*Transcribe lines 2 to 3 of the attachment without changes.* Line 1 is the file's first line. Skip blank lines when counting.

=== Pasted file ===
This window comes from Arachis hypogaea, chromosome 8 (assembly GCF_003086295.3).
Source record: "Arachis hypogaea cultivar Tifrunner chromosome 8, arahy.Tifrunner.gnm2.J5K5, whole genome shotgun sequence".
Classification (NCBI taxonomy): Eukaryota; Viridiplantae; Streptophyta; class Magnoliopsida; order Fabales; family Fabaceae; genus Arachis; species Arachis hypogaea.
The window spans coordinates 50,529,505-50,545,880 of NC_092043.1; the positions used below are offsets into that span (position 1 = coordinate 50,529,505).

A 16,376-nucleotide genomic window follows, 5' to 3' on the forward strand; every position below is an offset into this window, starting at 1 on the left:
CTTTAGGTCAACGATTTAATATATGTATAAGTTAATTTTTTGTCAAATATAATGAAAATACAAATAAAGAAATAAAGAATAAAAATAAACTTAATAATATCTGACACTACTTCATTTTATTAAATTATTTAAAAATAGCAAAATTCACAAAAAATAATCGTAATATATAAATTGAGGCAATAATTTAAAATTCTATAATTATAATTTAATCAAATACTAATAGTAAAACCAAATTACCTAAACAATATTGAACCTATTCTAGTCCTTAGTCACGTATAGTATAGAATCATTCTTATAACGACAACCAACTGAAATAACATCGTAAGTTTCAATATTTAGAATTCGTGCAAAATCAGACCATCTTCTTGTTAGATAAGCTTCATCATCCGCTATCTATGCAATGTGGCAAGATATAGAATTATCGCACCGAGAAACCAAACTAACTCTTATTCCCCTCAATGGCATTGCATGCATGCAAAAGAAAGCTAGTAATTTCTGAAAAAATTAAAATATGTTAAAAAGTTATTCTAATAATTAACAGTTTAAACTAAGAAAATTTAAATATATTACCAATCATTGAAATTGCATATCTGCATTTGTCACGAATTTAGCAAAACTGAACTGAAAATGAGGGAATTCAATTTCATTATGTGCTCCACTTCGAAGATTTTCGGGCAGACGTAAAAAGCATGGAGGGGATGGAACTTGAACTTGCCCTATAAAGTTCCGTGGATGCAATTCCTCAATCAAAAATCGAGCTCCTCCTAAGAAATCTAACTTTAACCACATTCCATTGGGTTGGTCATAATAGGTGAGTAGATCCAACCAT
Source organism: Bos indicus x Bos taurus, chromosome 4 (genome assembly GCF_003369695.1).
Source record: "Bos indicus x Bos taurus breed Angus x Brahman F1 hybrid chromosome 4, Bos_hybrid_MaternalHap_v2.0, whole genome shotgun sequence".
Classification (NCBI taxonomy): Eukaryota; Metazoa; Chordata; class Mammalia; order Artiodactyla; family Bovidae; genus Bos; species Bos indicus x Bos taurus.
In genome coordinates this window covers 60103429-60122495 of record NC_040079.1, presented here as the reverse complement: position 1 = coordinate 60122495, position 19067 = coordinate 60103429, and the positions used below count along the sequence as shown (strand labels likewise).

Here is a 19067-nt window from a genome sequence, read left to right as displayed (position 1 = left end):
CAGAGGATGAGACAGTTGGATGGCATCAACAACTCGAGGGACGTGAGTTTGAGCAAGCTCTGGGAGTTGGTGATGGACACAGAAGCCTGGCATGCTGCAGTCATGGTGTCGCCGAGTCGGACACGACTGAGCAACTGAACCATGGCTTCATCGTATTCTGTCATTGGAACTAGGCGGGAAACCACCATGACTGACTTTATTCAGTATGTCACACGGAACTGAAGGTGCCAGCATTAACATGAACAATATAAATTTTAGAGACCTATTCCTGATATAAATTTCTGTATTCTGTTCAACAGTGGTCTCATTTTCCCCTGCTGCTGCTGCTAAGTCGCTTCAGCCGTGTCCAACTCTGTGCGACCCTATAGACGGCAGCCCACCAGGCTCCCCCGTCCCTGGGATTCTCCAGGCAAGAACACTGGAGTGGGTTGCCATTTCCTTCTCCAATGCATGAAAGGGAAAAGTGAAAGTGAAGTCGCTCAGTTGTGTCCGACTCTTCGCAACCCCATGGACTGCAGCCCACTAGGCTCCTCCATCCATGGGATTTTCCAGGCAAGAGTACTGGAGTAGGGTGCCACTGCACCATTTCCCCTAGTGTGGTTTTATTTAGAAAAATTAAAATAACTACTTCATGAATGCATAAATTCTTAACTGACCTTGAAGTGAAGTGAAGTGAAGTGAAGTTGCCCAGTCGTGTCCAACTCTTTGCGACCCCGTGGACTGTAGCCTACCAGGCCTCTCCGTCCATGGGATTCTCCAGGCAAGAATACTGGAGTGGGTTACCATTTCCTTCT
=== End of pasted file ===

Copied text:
Source record: "Arachis hypogaea cultivar Tifrunner chromosome 8, arahy.Tifrunner.gnm2.J5K5, whole genome shotgun sequence".
Classification (NCBI taxonomy): Eukaryota; Viridiplantae; Streptophyta; class Magnoliopsida; order Fabales; family Fabaceae; genus Arachis; species Arachis hypogaea.